GCS/CM d(-)@>-- s+:- !a C++$ UBL++++$ L+$ W+++$ w M++ Y++ b++
     
    Salvatore, Aug 5, 2012
    #6
  7. Ant

    Alan Browne Guest

    On 2012-08-03 06:28 , Lewis wrote:
    > In message <>
    > Howard S Shubs <> wrote:
    >> In article
    >> <-september.org>,
    >> "China Blue [Tor], Meersburg" <> wrote:

    >
    >>> I suppose at some point 64-bit addresses space will seem as crowded as 32-bit
    >>> spaces are now, but that might not occur until the Y10K problem rears up.

    >
    >> That's the kind of thing they said about 32-bit spaces in the late '70s.
    >> Just wait 20 years.

    >
    > 64 bit spaces are not simply twice as bit as 32 bit spaces.
    >
    > 32 bit space is 4,294,967,296 bits.


    That's that many addresses, not bits. If it is a byte sized memory
    scheme (most) then multiply that number by 8 (to get the number of bits
    addressed).

    An "address" may refer to a location containing a bit, or 8 or any
    number of bits or bytes.

    Typically (these days) it will address 1 byte while allowing a single
    fetch cycle (2 clocks usually) loading of 1, 2, 4 or 8 bytes (depending
    on the databus width of course, 8 bytes corresponding to a 64 bit wide
    databus - which is not a necessity for 64 addressing).

    The 'mechanics' of it are handled in CPU hardware of course, but imagine
    wanting to load a single byte from address 13 with a 64 bit wide
    databus. The actual address loaded from would be 8 and would include
    all the bytes from 8 to 15. The 8 bits at address 13 would then be
    loaded into the register of interest. (because of this assemblers and
    compilers usually have a mode to assure location assignments beginning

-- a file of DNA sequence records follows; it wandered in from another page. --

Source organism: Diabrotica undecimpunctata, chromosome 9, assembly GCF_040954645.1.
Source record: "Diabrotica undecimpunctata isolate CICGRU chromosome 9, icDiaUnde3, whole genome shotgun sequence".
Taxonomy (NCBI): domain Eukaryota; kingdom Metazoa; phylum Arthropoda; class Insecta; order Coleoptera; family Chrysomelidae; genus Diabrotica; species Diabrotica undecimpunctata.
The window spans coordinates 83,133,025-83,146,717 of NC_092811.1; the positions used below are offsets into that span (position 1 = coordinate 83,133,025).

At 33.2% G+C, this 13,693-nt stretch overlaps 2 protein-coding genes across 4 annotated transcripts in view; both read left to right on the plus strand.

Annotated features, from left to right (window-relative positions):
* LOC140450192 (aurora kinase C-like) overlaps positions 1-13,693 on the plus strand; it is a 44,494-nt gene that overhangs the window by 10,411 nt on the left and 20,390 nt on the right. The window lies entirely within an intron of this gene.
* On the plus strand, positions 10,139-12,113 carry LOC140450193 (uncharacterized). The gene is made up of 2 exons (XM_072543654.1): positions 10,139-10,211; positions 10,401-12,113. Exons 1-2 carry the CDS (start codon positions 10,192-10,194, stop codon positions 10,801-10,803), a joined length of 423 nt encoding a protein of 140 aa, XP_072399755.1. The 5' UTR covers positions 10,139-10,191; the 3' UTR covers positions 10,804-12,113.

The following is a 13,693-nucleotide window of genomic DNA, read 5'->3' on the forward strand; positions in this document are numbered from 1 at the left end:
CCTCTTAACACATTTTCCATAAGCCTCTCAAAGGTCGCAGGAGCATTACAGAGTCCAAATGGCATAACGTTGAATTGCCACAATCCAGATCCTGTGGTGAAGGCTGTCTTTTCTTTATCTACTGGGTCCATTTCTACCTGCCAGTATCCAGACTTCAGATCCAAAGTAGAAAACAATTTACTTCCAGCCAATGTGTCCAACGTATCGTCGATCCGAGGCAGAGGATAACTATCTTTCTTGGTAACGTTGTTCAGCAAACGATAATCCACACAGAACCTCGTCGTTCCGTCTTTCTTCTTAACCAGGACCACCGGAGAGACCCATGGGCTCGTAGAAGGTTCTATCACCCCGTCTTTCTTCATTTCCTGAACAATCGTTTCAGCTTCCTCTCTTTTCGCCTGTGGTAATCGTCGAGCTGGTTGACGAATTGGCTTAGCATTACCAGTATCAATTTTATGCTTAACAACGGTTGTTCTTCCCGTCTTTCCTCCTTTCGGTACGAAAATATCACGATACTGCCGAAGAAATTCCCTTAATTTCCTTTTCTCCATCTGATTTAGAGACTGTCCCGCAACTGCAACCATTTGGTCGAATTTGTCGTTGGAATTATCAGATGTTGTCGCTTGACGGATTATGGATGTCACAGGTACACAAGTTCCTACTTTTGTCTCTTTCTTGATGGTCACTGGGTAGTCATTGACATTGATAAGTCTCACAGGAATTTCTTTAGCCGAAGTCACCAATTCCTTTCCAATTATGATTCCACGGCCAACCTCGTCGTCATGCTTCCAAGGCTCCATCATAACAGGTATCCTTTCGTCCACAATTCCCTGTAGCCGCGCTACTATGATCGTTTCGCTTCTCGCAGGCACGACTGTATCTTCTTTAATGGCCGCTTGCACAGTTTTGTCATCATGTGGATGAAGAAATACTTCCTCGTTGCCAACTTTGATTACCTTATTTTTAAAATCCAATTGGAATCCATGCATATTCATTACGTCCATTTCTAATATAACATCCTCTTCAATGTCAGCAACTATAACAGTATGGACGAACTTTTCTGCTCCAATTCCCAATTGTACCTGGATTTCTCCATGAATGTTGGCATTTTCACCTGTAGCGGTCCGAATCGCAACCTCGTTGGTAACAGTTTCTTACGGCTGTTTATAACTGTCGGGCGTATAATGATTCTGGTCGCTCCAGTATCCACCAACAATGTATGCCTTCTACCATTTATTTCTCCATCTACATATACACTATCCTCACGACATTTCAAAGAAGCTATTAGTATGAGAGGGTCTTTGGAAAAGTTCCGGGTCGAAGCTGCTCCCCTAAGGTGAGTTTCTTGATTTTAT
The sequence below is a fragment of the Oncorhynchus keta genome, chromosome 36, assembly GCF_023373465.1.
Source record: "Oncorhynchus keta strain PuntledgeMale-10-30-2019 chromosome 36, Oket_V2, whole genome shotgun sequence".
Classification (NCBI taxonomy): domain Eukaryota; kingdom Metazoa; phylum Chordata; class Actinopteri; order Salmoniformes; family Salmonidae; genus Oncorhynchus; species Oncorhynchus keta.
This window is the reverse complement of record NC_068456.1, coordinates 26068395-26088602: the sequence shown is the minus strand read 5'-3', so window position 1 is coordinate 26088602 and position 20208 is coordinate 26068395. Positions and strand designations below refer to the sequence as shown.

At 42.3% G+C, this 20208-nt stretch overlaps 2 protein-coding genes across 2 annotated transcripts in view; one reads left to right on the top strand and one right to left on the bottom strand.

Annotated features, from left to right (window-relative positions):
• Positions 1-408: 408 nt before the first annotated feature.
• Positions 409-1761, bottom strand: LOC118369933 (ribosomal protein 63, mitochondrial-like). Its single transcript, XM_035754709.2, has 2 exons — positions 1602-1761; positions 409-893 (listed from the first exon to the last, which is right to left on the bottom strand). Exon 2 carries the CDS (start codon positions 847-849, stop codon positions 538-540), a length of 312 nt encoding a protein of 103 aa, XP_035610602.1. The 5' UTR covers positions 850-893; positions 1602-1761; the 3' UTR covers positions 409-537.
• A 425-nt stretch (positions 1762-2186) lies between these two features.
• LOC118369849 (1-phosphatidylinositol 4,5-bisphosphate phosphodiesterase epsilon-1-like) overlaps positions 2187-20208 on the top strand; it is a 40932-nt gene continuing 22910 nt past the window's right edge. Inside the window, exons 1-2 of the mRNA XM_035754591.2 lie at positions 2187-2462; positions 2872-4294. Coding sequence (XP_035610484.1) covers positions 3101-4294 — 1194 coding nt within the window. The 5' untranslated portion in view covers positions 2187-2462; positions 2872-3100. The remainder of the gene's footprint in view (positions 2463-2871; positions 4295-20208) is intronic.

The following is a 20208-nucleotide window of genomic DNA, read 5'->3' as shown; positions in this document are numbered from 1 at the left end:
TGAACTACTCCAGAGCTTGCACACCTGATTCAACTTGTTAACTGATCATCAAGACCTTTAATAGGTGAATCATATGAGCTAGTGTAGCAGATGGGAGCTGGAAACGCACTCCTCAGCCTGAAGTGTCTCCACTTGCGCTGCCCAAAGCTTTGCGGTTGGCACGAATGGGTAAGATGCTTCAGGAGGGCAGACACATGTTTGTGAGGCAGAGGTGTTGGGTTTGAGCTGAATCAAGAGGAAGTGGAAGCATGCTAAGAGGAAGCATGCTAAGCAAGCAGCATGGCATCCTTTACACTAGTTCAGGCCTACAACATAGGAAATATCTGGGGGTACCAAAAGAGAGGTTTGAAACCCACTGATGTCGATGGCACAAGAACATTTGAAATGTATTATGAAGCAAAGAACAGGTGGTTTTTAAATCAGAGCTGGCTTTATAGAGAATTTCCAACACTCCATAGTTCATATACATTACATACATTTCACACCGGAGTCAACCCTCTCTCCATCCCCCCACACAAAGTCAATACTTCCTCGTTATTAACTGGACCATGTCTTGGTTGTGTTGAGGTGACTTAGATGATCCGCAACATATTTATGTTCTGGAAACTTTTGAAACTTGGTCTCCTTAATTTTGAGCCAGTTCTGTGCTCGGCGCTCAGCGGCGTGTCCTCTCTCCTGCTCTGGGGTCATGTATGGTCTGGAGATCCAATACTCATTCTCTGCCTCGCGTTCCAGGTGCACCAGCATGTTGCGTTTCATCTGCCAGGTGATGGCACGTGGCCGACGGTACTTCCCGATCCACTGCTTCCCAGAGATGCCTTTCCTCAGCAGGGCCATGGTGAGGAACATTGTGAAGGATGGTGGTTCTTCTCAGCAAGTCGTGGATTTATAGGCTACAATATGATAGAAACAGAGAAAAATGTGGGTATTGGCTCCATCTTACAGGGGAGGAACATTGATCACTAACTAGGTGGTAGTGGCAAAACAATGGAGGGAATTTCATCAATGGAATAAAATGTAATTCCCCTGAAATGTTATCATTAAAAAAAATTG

on 'even' address bounds according the to bus width and data size,
    resulting in a lot of unused static memory - though optimization can
    'fill' most of the dead spots). I digress.

    This could be any width the designer chooses but there's a point at
    which it no longer pays. Some GPU's load 16 bytes (128 bits) per load
    instruction. (whether these are instructions or data is immaterial -
    thus each cycle could load 1 or many instructions including partial
    instructions (CISC esp.) that will take another cycle to fetch the
    remainder of that instruction. (Even a data fetch of 1 byte will result
    in a fetch of the databus width, though this is not esp. easy to exploit
    for efficiency. I digress).

    > 64 bit spaces is 1.84467e19 bits. (that's 18 followed by 18 zeros, give
    > or take)


    Still wrong and bad arithmetic to boot.

    And the real point of course is not about addressing physical memory but
    in the partitioning of virtual memory spaces as required. I'm sure you
    can find a reference somewhere.

    > if we double it again to 128 bits, the energy needed to toggle ever
    > location in 128bit address space is more energy than it would take to
    > boil all the oceans of the Earth.


    That you have right at least.

    --
    "Civilization is the limitless multiplication of unnecessary necessities."
    -Samuel Clemens.
     
    Alan Browne, Aug 5, 2012
    #7